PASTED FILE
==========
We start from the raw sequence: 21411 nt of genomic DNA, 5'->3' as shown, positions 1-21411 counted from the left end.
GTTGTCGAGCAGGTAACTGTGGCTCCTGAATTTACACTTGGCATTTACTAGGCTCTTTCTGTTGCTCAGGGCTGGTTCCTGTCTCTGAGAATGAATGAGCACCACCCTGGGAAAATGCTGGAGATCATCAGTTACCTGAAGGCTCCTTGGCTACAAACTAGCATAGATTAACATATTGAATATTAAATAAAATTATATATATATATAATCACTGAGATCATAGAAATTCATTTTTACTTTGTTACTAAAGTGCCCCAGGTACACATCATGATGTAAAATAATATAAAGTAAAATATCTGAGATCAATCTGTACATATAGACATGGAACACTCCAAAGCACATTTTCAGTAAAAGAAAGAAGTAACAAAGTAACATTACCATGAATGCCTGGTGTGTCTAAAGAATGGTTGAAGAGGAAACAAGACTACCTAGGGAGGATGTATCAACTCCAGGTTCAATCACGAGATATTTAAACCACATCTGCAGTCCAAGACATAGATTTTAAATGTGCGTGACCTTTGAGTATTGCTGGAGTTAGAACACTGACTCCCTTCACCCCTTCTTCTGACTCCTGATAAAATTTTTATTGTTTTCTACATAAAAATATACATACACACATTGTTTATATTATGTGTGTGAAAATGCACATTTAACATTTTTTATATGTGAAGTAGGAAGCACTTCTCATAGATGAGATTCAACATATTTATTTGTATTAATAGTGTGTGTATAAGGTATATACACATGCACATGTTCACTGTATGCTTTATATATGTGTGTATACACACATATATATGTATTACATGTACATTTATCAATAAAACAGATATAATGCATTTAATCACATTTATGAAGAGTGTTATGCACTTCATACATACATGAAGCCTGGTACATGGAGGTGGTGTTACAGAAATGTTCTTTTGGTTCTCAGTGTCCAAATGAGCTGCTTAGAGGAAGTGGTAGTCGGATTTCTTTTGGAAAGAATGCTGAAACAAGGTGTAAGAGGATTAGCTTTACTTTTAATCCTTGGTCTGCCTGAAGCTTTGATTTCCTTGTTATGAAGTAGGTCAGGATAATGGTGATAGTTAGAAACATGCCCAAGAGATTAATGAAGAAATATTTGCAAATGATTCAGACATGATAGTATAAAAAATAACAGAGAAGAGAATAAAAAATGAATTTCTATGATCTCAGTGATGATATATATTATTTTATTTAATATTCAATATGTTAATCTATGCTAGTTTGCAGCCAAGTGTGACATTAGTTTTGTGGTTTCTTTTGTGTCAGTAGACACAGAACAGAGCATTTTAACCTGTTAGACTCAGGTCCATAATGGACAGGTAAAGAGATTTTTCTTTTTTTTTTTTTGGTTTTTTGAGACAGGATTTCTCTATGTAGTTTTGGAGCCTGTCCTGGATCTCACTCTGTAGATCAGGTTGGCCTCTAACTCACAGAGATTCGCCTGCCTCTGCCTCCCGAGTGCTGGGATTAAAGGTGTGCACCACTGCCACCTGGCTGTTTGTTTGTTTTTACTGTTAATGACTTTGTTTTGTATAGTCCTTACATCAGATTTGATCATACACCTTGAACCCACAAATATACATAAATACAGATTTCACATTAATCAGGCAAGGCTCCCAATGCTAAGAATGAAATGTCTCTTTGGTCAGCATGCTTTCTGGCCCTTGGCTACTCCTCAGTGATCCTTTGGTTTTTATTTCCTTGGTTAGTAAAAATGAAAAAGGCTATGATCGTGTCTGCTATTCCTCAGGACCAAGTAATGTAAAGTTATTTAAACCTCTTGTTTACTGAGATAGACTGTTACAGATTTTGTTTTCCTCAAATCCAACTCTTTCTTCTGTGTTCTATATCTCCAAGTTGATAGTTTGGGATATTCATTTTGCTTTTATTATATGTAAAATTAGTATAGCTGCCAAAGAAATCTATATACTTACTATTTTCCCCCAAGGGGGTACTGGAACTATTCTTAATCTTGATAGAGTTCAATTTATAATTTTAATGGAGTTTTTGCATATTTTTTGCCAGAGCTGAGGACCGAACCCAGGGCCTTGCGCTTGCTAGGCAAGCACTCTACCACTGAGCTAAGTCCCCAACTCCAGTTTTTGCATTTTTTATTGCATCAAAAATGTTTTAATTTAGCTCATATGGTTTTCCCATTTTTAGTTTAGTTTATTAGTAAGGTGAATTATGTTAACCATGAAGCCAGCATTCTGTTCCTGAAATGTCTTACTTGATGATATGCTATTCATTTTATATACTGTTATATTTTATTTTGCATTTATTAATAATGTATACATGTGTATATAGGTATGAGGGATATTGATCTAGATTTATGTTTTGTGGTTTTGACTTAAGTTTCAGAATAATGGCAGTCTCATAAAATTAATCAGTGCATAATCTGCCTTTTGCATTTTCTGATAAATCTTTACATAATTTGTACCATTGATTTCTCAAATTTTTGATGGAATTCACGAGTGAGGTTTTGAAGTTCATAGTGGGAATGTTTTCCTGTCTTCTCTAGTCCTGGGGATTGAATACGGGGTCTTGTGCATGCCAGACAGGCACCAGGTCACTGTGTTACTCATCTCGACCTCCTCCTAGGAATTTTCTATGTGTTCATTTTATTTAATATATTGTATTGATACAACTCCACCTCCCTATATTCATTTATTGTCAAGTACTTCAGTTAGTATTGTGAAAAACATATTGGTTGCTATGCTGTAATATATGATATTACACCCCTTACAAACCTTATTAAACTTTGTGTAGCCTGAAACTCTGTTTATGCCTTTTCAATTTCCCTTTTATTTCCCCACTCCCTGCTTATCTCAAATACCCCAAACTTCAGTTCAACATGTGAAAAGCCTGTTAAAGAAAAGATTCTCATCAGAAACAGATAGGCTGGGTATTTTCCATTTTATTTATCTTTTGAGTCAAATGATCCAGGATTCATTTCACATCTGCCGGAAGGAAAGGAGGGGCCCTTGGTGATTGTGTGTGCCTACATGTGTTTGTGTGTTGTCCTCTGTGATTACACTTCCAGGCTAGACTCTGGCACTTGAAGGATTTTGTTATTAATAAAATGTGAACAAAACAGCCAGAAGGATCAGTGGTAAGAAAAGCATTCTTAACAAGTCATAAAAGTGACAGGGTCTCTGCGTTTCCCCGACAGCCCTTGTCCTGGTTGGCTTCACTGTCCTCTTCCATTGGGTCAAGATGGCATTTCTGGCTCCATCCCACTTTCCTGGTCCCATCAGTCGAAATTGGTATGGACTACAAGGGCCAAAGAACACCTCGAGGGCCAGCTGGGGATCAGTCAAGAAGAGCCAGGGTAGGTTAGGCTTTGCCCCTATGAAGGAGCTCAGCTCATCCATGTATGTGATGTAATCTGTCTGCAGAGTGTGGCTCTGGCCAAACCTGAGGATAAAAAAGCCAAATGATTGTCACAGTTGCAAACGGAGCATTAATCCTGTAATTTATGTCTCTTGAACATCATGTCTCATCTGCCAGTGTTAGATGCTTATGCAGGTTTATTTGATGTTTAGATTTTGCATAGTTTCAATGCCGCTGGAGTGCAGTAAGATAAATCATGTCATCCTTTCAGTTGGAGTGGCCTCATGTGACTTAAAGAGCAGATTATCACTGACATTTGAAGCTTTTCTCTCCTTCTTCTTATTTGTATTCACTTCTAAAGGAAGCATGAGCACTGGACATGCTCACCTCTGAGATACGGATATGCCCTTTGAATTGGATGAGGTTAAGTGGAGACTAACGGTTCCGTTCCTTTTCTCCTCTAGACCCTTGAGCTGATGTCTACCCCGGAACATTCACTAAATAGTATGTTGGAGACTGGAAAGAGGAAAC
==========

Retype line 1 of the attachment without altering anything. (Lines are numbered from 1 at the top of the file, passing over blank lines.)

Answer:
We start from the raw sequence: 21411 nt of genomic DNA, 5'->3' as shown, positions 1-21411 counted from the left end.